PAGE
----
How to Choose a Tree Care Service
Last updated December 2021
On occasion your trees might become shady characters, done in—and perhaps ultimately brought down—by disease or damage or both. Here's how to find a great branch manager.
Our Ratings Tables report reviews we collected from area homeowners. We primarily surveyed Checkbook and Consumer Reports subscribers, but also other randomly selected consumers we invited to participate. Our Ratings Tables report results for companies that received 10 or more ratings on our surveys. Click here for further discussion of our customer survey and other research methods.
Although several area companies rate quite high for the quality of their work, the news is not all good. In addition to complaints of lousy customer service by companies that rate poorly, customers often complained of being overcharged, getting poor results, and having their property damaged by careless, untrained workers.
Our Ratings Tables also show counts of complaints we gathered from the Better Business Bureau for a recent three-year period, the number of complaints on file with the Consumer Protection Division of the Illinois Office of the Attorney General for a recent two-year period, and complaint rates relative to the volume of work companies do. Click here for more information on reported complaint counts and rates.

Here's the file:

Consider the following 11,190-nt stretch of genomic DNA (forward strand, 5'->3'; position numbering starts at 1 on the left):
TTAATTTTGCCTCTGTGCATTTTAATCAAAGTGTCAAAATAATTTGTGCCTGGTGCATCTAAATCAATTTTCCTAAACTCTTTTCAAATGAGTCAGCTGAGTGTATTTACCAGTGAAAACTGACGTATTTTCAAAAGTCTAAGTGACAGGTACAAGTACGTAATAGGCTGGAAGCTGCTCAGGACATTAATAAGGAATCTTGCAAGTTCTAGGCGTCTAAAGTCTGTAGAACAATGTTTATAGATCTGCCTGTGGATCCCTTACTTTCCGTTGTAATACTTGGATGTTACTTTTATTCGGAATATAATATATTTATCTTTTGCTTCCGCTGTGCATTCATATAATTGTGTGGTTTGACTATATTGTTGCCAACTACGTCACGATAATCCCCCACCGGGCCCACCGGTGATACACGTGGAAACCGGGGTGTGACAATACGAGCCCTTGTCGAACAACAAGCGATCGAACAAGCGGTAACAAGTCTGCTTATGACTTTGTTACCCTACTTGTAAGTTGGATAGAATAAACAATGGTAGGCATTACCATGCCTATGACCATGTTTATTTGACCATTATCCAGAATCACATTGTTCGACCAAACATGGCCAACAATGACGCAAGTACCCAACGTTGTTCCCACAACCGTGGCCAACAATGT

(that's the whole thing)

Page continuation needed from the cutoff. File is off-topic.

Check with companies to see if they will accept payment after the job is finished. This gives you leverage to ensure work is done properly and on time. Most companies will allow you to withhold the entire amount until completion, but a few require customers to pay at least half earlier. If possible, make all payments by credit card, which allows you to dispute the payment if things don’t go as planned.
Check whether a company’s liability insurance and worker’s compensation insurance are current. Ask to see certificates of insurance, and call to verify coverage. If a company is not properly insured, it may not be able to compensate you for harm it causes you or your property, and may not be able to pay for injury to its own workers or other people, or for damage to your neighbors’ properties. If the company doesn’t pay, you may be liable—even for injuries to the company’s own workers. This is a serious concern because high-powered equipment, heavy branches and trunks, lofty heights, and proximity to power lines make tree work dangerous.